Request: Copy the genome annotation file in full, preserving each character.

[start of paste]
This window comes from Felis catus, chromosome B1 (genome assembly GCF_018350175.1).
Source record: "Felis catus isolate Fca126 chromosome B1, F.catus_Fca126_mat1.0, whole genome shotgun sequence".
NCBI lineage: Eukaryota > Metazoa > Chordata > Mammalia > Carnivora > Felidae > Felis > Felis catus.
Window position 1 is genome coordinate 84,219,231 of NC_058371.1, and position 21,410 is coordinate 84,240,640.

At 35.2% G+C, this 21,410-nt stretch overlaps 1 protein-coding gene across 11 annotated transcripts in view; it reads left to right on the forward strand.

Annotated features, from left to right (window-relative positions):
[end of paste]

This window comes from Felis catus, chromosome B1 (genome assembly GCF_018350175.1).
Source record: "Felis catus isolate Fca126 chromosome B1, F.catus_Fca126_mat1.0, whole genome shotgun sequence".
NCBI lineage: Eukaryota > Metazoa > Chordata > Mammalia > Carnivora > Felidae > Felis > Felis catus.
Window position 1 is genome coordinate 84,219,231 of NC_058371.1, and position 21,410 is coordinate 84,240,640.

At 35.2% G+C, this 21,410-nt stretch overlaps 1 protein-coding gene across 11 annotated transcripts in view; it reads left to right on the forward strand.

Annotated features, from left to right (window-relative positions):